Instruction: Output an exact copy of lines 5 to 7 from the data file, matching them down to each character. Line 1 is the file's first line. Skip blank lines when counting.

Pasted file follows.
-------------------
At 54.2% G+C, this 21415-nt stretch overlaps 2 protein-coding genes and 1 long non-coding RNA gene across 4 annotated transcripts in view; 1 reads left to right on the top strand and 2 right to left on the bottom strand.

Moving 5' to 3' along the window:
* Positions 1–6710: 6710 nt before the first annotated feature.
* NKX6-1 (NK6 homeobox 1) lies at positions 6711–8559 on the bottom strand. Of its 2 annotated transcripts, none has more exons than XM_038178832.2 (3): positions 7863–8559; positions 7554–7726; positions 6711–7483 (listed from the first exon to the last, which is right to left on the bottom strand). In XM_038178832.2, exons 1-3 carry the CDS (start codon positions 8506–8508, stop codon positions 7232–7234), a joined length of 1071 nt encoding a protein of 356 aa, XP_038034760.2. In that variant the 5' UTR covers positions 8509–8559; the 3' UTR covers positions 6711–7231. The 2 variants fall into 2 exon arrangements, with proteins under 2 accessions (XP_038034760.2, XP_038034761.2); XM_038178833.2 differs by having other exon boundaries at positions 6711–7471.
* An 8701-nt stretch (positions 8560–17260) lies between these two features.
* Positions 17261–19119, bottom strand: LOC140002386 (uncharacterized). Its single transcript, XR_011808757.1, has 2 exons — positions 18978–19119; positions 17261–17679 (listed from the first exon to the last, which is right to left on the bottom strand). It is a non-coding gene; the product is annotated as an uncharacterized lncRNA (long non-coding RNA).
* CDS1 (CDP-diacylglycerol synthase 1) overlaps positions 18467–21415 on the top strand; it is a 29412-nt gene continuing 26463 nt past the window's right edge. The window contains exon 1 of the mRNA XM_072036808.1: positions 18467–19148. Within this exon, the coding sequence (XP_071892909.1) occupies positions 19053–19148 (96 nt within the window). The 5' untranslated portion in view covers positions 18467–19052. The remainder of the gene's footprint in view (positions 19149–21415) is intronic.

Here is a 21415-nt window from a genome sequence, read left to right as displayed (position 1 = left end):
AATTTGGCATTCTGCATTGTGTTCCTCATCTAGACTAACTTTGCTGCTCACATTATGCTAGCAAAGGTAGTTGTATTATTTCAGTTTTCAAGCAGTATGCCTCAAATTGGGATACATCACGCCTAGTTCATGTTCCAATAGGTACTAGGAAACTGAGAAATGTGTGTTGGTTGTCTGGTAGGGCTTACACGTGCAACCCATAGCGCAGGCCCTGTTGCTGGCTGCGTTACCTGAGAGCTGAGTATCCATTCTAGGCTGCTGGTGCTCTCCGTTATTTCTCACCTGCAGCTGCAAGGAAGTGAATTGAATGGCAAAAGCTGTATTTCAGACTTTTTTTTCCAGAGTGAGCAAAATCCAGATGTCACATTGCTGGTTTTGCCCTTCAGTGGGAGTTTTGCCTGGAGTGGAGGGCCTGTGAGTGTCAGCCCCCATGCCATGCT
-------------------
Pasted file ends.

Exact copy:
* An 8701-nt stretch (positions 8560–17260) lies between these two features.
* Positions 17261–19119, bottom strand: LOC140002386 (uncharacterized). Its single transcript, XR_011808757.1, has 2 exons — positions 18978–19119; positions 17261–17679 (listed from the first exon to the last, which is right to left on the bottom strand). It is a non-coding gene; the product is annotated as an uncharacterized lncRNA (long non-coding RNA).
* CDS1 (CDP-diacylglycerol synthase 1) overlaps positions 18467–21415 on the top strand; it is a 29412-nt gene continuing 26463 nt past the window's right edge. The window contains exon 1 of the mRNA XM_072036808.1: positions 18467–19148. Within this exon, the coding sequence (XP_071892909.1) occupies positions 19053–19148 (96 nt within the window). The 5' untranslated portion in view covers positions 18467–19052. The remainder of the gene's footprint in view (positions 19149–21415) is intronic.